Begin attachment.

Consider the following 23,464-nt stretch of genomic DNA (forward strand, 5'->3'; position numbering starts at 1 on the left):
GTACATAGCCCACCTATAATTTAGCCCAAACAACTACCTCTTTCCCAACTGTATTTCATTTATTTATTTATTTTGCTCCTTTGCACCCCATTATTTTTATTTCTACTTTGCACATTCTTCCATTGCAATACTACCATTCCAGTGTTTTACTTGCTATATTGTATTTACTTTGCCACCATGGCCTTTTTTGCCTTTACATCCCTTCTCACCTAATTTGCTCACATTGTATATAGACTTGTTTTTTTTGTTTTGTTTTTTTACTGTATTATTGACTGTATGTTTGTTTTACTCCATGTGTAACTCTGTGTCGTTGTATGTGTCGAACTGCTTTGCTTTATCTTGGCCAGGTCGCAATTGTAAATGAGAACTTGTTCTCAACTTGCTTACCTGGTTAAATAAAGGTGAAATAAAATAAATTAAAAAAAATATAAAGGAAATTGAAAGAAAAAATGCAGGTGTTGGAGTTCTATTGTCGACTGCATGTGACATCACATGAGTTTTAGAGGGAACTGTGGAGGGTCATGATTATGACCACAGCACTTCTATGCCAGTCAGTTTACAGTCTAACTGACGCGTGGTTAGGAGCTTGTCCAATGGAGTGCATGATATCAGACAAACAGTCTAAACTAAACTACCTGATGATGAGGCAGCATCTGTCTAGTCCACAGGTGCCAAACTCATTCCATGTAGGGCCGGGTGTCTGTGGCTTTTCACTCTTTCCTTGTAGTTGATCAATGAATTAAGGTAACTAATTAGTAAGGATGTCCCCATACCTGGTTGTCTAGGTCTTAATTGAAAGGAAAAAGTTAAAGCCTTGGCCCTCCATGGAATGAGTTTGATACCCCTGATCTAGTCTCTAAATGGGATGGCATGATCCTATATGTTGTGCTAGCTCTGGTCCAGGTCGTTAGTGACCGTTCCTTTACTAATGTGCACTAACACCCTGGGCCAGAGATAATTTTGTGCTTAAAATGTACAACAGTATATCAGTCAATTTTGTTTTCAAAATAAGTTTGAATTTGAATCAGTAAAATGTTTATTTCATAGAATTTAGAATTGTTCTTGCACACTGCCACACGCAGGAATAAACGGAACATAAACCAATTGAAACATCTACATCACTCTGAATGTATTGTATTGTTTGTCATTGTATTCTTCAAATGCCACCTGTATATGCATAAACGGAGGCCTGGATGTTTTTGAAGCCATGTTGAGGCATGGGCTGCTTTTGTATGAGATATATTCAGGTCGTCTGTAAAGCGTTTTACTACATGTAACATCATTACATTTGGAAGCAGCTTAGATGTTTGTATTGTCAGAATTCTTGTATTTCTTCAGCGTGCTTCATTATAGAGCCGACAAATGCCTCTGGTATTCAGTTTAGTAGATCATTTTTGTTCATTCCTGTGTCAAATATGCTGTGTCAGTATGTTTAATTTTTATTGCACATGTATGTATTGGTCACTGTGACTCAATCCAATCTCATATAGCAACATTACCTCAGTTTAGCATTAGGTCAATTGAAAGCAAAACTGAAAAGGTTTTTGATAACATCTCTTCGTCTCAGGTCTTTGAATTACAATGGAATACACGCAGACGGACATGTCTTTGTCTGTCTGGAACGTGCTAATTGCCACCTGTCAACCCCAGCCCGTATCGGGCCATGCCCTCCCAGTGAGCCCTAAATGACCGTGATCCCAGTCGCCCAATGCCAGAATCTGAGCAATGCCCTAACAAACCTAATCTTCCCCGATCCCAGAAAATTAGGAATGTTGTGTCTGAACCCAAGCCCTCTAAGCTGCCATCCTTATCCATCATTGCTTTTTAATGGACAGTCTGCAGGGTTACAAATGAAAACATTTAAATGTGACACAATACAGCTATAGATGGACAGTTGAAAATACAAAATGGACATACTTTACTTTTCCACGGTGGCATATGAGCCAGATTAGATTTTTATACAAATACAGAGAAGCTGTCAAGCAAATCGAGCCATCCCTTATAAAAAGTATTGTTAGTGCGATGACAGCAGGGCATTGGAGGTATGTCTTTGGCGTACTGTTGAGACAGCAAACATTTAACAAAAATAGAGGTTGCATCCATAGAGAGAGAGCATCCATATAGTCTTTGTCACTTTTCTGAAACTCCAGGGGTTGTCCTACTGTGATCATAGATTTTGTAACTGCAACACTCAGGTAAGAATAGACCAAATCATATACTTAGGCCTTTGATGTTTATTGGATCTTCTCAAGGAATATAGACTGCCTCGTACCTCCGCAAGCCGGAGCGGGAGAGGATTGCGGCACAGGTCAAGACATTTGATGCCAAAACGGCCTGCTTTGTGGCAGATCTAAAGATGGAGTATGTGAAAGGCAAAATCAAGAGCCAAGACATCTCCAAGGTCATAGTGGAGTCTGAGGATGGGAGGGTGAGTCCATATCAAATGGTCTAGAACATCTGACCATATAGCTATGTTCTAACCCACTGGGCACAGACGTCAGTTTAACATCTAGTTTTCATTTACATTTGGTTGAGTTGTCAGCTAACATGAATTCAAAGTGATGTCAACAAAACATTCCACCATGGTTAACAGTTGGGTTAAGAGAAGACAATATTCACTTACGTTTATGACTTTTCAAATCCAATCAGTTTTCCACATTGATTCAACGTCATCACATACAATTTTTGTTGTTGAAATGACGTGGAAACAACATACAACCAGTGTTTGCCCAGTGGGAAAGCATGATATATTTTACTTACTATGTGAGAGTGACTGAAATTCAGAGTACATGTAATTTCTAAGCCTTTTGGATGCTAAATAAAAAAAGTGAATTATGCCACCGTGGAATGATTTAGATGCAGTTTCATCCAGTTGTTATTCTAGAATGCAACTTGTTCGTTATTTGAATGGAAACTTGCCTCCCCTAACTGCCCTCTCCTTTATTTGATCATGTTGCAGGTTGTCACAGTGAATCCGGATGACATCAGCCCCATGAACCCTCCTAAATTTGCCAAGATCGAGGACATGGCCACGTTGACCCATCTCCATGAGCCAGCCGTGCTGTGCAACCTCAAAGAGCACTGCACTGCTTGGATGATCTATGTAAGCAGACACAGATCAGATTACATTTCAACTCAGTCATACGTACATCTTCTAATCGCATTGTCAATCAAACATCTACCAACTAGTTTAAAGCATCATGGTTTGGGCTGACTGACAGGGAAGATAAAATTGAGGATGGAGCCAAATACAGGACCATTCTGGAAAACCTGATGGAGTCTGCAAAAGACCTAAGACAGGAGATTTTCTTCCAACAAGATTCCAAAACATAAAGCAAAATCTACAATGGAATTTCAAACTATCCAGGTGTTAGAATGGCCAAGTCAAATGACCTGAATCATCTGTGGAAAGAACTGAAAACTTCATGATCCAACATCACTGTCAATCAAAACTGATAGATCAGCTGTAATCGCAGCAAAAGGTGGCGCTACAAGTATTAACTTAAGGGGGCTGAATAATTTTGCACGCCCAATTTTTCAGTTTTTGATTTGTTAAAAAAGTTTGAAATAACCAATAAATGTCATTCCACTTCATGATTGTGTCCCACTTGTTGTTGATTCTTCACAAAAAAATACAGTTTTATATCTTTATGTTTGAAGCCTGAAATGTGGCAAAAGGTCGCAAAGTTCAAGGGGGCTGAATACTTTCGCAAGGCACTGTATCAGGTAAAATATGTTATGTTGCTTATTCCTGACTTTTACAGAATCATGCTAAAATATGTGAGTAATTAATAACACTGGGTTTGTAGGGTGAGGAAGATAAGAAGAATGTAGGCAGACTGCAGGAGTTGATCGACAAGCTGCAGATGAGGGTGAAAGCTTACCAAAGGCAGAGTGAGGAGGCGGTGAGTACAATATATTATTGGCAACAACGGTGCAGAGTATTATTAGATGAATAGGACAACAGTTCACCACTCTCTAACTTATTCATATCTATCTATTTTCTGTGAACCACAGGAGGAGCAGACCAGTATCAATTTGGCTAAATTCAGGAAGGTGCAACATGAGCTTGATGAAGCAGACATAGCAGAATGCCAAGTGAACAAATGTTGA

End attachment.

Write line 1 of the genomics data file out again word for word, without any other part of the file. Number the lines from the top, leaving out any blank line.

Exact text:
Consider the following 23,464-nt stretch of genomic DNA (forward strand, 5'->3'; position numbering starts at 1 on the left):